Friday, 19 October 2012

Smart but not so smart

I went into the office again today at lunch time to finish off work on the business plan and circulate it. A parcel arrived in the mail from British Telecom. It was meant to have come yesterday along with a replacement phone for Ashley, but the promised item didn't turn up. The BT help line worker swore it had been mailed - a computer said so after all. In the ensuing investigation, prompted by Ashley nagging them, a store keeper was dispatched to check reality against the computer record and found our unsent package. Apparently the office work isn't done in the place from where goods are distributed, indeed the office work isn't always done in the office, as some of BT's staff work from home. Remote administration clearly has its draw backs.

Anyway the missing parcel was a freebie, part of a bigger compensation package for the messes made serially during out three office re-locations over the past two years. We'd asked for a SIM card that could link my phone to the CBS BT account, to replace my PAYG package for work purposes. BT gave us an expensive Blackberry Bold plus a SIM card. Now I'm faced with having to get used to a bright new piece of technology with an unfamiliar user interface and a keyboard equally as fiddly as an on screen virtual keyboard. And I'm only just about accustomed to that after six months of use.

The Blackberry is great at internet functions and has copied both my email contact lists into its memory and merged them, which means I  have scores of double entries as the two accounts have gradually overlapped over years of accidental misuse. How on earth I get my real working phone directory from one set to the other I have yet to work out. There a few phone numbers in either of my Gmail contact lists, as I have never needed to use them to store numbers. So, I have a big mess to sort out before I go much further.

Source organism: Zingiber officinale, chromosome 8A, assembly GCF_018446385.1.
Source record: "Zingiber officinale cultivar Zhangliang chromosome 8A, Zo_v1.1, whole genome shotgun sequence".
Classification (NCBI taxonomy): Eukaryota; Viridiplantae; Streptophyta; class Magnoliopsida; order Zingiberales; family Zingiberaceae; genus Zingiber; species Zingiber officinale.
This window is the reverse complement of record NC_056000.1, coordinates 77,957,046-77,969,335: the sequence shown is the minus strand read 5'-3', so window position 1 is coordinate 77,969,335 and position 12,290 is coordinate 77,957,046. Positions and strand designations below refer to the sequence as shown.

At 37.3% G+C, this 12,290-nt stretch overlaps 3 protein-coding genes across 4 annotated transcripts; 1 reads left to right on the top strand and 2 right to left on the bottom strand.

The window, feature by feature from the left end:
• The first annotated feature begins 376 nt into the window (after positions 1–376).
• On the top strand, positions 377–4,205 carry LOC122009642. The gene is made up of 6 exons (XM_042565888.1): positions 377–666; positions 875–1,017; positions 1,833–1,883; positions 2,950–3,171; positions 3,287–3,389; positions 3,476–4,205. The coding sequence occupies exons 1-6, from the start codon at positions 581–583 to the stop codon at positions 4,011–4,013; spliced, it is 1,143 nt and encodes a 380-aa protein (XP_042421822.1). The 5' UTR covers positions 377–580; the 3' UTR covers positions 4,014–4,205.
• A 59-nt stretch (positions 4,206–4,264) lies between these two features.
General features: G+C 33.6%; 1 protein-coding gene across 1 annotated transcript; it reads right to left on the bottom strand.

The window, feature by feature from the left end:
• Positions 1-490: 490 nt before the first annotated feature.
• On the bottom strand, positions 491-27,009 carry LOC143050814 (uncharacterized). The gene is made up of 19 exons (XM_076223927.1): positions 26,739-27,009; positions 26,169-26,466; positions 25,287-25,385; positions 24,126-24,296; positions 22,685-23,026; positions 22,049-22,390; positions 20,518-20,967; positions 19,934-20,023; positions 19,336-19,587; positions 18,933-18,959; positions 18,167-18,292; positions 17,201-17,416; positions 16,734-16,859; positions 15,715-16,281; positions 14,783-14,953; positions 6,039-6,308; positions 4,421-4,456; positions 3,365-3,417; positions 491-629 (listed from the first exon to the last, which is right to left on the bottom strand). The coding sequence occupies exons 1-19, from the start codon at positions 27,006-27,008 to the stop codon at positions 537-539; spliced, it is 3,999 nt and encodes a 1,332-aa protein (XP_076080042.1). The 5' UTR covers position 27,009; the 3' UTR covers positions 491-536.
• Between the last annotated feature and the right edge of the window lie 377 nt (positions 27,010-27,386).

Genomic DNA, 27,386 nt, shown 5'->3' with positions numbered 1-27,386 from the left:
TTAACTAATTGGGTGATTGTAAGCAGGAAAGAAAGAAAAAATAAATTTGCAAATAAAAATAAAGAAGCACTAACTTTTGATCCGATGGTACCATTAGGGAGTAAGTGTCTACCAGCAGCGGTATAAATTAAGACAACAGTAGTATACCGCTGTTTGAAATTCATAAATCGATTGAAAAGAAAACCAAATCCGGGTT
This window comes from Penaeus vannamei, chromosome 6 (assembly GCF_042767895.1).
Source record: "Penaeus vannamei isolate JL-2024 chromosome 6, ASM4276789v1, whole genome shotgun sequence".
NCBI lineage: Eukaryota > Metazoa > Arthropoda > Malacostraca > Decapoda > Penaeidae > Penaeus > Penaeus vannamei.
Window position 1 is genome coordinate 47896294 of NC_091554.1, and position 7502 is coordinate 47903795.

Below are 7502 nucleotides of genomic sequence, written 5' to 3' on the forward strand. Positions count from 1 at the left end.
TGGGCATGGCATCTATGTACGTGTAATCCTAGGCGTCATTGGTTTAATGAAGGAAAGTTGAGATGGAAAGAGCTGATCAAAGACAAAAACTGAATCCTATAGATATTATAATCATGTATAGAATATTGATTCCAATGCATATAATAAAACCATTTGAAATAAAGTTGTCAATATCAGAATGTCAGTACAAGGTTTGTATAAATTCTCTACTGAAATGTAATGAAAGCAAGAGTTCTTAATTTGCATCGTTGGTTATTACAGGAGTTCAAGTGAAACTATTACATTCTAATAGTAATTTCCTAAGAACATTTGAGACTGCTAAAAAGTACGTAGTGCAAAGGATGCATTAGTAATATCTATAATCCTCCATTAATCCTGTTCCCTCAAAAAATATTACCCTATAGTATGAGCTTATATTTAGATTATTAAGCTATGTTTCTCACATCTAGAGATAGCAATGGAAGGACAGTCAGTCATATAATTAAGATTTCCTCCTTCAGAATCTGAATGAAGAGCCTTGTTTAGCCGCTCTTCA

These big smart clever guys only think they know what we insignificant if paying users want to do with our data, and always give us too many options, confusingly presented, therefore time wasting, therefore less than useful. I confess that I am deeply ungrateful for these anonymous efforts to hog my time with menial tasks. We were better off when we used just a paper note book to store our numbers and made the effort to look them up and dial each time, but I don't think we realise it, as we've got used to be enslaved by inflexible information systems.